Mullioned windows are attached to multiple windows that are divided by stone mullions. Mullion is the vertical member in between two window panels, while transom is the horizontal element used to hold multiple windows together. Mullioned windows are considered an important characteristic of Gothic architecture. These allow for larger areas of stained glass, which was especially popular during this era due to advances in metallurgy and the availability of highly-skilled craftsmen who could create colorful patterns and designs on large pieces of glass.
Today Mullioned Windows can be seen throughout many parts of Europe, especially in the famous Gothic cathedrals that have been standing for centuries. You may have noticed Mullioned Windows when visiting Cathedrals such as Notre Dame in Paris which has beautiful stained glass windows, or the cathedral of Notre-Dame de Reims. Mullioned Windows are one of the many distinctive elements that make Gothic architecture so popular today.
10 Stunning Mullioned Windows to Inspire Your Home Renovation
Mullioned windows can be an attractive feature to any home renovation. Mullioned windows are essentially large, glass-paneled divides between internal and external walls that can allow natural light into a space and give the illusion of greater size. Mullions (the dividers) are often paired with transoms (the horizontal dividers) to further enhance their appearance. To help you get started with your own project, here are 10 stunning mullioned windows to inspire your home renovation:
1. Mullioned Windows in Victorian Building Design
The exterior features here include stone window surrounds that have elaborate carvings on each side. These arches go all the way up the building’s four stories, creating several pairs of double-hung sash windows.
2. Mullioned Windows in an Edwardian Building Design
This is the exterior of a three-story Edwardian building with a grand entrance featuring several pairs of tall, arched windows. These types of mullions are typical of the early 20th Century Arts and Crafts style, providing a welcoming aesthetic for passersby.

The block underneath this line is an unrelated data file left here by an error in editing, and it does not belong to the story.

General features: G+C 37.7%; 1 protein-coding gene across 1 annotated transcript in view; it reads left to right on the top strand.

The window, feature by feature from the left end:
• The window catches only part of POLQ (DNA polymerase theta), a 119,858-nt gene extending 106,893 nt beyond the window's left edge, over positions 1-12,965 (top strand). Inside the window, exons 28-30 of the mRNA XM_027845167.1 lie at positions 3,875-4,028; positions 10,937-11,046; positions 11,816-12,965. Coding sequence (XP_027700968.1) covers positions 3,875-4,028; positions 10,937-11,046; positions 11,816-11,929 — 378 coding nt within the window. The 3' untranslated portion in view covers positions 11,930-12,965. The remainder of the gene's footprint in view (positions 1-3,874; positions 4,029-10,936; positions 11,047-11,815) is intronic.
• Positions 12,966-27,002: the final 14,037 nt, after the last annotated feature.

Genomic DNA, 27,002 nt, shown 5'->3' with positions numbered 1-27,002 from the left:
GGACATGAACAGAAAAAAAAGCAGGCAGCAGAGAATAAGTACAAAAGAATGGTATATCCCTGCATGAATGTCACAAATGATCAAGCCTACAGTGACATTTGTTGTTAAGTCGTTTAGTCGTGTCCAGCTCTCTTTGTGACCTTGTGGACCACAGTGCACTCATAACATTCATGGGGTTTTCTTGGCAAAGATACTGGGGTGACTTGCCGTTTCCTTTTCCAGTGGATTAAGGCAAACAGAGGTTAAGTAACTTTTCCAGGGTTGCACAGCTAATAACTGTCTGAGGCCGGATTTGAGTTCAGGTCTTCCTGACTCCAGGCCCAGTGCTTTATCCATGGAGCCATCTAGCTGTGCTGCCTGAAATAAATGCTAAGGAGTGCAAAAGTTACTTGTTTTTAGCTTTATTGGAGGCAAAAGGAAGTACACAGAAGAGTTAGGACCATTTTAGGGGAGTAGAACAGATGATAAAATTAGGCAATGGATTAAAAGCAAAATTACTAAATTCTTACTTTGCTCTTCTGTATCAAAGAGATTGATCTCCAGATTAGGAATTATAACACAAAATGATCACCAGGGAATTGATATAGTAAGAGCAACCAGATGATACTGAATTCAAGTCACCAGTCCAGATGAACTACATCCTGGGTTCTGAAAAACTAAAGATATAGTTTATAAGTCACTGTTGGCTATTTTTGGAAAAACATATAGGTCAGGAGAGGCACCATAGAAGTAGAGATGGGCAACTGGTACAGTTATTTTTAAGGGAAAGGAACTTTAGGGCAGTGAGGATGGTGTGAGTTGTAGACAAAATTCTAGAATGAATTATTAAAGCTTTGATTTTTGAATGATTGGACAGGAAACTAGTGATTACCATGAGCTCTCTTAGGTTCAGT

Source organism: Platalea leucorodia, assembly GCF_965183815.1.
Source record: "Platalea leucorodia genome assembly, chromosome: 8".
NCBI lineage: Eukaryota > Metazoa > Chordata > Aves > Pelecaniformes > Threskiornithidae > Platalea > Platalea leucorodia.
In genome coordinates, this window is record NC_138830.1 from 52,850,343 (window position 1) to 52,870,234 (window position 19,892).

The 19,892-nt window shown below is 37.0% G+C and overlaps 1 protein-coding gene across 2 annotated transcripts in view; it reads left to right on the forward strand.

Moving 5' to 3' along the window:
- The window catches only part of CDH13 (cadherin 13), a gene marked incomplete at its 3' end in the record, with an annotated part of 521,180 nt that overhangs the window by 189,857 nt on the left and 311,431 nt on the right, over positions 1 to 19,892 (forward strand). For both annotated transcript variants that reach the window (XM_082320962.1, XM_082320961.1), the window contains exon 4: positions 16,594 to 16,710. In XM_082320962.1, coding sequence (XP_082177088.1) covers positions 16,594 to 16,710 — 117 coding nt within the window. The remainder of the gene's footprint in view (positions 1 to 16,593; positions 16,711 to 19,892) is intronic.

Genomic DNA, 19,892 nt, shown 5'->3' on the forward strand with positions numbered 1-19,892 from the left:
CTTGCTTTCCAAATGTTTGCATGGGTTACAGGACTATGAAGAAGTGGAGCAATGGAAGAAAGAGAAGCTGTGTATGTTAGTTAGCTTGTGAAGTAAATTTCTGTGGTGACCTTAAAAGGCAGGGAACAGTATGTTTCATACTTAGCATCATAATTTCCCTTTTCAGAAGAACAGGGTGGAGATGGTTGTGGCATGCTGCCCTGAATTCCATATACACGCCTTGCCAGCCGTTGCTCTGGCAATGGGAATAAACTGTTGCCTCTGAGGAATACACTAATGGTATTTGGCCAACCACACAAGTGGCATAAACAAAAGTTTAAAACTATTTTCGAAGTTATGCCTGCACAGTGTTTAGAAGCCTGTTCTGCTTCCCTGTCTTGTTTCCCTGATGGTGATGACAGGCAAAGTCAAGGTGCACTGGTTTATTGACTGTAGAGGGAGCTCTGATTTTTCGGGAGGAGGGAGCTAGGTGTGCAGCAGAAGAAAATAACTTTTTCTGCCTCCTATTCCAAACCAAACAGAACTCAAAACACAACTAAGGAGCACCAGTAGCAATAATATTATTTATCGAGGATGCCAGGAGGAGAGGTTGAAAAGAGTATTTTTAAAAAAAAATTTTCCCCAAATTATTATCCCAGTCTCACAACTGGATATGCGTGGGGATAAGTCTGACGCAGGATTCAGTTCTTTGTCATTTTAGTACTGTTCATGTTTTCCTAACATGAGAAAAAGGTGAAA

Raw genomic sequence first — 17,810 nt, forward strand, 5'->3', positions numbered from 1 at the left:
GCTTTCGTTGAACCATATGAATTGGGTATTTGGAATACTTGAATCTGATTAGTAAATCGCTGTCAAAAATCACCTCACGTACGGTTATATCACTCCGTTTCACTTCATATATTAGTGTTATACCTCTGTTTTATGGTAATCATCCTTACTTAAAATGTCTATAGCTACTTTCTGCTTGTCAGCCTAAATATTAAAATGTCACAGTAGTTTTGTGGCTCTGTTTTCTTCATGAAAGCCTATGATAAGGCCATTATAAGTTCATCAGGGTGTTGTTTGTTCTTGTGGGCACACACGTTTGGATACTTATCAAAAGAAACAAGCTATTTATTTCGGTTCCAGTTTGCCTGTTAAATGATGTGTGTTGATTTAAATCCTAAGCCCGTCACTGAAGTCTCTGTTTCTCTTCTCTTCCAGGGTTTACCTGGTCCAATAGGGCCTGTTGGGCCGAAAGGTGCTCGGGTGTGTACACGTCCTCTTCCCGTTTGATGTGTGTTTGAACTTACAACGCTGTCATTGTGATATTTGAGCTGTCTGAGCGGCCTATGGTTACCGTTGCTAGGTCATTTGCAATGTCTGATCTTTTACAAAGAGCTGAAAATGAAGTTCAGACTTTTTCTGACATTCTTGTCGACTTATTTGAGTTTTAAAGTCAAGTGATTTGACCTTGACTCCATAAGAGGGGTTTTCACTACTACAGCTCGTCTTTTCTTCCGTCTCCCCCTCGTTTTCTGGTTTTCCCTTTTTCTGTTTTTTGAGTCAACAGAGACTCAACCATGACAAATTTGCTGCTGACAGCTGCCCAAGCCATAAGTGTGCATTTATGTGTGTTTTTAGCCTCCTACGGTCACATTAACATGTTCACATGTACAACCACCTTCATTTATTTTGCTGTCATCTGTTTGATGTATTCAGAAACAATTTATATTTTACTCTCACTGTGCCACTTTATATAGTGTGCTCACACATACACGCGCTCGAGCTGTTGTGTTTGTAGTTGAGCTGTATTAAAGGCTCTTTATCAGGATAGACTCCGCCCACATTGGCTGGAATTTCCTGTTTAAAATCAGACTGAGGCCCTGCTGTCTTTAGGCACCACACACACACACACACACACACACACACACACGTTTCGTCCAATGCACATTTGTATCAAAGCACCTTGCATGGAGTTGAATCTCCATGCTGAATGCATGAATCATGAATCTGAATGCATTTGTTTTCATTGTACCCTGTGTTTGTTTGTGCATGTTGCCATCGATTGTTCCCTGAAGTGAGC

3. Mullioned Windows in a Georgian Building Design
The classical architectural style employed here creates a symmetrical feel with five sash window pairs divided by heavy stone mullions that also serve as structural elements on either side. The facade’s central feature is a large wooden door with multiple square panels. Metal grills separates them. Many buildings from this era have been restored to resemble their former glory when they were built during the 18th and 19th centuries.
4. Mullioned Windows in a Modern Building Design
These large, arched windows stand out with their standing seam metal roofs and stone exterior walls. Mullions on lower levels of the building are glass and wood and not as bulky as those on the upper floors. Mullioned glass has been used to create even more dimension on the appearance of this structure by incorporating several styles into one example that is modern but also shows some classical features, such as round-top transoms above some of the mullioned panels.
5. Mullioned Windows Mimic French Doors
This home has two doors divided by a large window with heavy mullions, creating an illusion of outside doors leading onto a patio or deck area. Mullioned glass creates the appearance of separate panes that are divided into smaller units, while larger units are created by placing mullions between each panel.
6. Mullioned Windows in an Urban Apartment Building Design